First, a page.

Ideologies work to support the devotion to various beliefs, and at the same time frame the opposing side as danger and threat. Disconcerting obedience to the orders of their leaders makes the followers of the ideologies fit the stereotypes and be portrayed as insane. Stereotypes about terrorism are quite rigid and hard to break or even alter because political framing is interested in keeping them certain way, the rigidity is achieved through the one-sided presentation in mass media.
Any war is a clash of ideologies where all of the involved sides are convinced that they are fighting for the truth and freedom. What is seen as the disconcerting obedience of brainwashed people from one side is called discipline and organization on the other side of the battlefield. A suicide man dressed into an explosive vest sacrificing himself for an idea he endlessly believes in is viewed as an insane person, while at the same time a soldier committing the same act with a grenade in his hand is considered to be a hero. The boundary between these two points of view is ideology and framing. Violence is an essential part of any war and the fighters of both sides are involved into it, yet media outlets make some of them look as criminals and terrorists and the other ones as patriots and saviors.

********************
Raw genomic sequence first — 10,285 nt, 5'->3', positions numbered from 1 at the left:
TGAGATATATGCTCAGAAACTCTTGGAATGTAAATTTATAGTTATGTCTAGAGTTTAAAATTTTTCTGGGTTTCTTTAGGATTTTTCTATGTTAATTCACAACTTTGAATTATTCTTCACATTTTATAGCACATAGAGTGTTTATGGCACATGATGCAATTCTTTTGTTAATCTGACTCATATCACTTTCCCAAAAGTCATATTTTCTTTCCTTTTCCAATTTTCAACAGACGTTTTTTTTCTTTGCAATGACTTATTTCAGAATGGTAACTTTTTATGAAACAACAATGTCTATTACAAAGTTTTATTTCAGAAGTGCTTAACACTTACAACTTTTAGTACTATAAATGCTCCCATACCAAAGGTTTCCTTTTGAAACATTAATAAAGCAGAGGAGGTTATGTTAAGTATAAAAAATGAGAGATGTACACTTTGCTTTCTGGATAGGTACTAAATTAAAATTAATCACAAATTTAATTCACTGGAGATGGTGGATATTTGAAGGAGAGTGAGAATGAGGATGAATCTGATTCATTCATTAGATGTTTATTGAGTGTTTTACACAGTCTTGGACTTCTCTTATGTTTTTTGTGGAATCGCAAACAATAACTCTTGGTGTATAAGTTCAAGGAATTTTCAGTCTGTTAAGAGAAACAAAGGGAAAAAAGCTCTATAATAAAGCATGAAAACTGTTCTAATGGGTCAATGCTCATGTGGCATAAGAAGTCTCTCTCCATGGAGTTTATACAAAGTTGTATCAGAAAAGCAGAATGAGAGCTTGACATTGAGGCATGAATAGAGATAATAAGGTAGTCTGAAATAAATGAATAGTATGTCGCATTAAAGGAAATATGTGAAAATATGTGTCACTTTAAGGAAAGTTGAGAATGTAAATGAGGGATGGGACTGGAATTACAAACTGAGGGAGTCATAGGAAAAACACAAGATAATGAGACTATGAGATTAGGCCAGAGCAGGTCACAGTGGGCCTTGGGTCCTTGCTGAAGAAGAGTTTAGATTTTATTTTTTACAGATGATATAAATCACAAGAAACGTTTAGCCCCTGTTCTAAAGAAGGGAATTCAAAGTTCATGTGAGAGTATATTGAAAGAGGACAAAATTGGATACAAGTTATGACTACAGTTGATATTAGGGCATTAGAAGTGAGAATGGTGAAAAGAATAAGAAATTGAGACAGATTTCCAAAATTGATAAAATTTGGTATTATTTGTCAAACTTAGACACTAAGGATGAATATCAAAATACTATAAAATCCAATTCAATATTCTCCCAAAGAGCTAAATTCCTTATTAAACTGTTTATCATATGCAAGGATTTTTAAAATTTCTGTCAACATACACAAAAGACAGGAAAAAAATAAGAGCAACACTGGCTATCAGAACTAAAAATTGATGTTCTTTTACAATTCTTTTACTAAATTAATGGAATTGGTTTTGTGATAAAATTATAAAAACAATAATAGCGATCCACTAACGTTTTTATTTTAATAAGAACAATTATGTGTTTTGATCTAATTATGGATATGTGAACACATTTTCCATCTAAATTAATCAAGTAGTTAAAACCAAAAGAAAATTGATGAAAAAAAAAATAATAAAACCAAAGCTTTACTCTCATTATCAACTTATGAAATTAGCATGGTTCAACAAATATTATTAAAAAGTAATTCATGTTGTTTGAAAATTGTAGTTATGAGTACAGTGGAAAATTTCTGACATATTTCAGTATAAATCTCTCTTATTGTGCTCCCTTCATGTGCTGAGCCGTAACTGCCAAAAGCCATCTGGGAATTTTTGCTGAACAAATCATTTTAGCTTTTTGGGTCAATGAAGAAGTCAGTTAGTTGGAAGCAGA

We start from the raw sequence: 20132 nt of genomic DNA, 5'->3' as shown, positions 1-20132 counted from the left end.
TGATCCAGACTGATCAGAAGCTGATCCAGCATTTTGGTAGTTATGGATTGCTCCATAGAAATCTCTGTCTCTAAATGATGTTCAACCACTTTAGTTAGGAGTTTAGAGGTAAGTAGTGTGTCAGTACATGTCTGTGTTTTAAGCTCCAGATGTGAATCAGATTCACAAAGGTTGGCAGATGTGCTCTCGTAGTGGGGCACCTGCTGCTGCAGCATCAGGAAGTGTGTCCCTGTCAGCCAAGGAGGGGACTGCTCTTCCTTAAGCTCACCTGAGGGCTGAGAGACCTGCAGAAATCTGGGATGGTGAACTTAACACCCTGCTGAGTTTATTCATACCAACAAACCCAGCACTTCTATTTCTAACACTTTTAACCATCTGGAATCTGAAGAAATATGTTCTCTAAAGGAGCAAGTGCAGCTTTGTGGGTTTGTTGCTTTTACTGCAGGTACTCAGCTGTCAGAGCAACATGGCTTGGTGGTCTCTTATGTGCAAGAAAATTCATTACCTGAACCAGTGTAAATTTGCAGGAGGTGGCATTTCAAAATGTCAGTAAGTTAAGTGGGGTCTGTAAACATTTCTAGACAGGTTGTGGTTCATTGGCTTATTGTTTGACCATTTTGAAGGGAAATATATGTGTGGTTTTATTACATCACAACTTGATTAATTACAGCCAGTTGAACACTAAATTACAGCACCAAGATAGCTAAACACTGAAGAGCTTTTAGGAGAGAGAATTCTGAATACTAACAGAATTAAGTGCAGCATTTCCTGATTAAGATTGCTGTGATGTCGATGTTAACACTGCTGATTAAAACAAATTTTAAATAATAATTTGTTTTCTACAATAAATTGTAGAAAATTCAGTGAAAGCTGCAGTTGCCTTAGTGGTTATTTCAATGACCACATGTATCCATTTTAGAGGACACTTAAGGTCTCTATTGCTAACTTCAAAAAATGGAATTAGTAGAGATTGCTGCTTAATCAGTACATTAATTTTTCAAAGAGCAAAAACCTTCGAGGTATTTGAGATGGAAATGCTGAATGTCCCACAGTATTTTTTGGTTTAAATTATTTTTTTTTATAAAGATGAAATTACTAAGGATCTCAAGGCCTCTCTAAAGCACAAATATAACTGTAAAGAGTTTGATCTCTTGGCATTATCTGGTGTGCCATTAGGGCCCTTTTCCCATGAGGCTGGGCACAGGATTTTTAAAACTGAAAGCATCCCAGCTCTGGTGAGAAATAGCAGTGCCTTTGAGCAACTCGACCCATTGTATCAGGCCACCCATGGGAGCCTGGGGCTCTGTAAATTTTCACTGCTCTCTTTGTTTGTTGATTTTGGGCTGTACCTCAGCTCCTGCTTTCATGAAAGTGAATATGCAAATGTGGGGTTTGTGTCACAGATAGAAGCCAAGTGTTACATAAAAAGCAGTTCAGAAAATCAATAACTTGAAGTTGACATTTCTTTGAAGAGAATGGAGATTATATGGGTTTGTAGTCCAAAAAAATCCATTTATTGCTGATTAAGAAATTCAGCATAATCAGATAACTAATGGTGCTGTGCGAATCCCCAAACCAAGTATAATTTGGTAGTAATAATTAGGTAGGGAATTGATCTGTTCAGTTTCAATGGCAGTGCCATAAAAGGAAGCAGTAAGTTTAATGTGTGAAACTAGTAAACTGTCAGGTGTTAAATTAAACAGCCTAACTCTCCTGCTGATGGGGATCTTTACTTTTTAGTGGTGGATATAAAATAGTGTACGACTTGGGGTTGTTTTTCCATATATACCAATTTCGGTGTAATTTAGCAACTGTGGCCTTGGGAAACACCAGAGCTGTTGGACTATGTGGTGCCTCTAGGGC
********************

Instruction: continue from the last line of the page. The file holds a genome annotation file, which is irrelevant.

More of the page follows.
In the world of nowadays terrorism and all of its aspects are some of the most often discussed topics. The years of war on terrorism made many scholars start to consider the depth of this phenomenon and the forces that stimulate it and make it work day after day. Today it goes without saying that terrorism is a very complex happening and can be studied from different angles and viewed under various perspectives.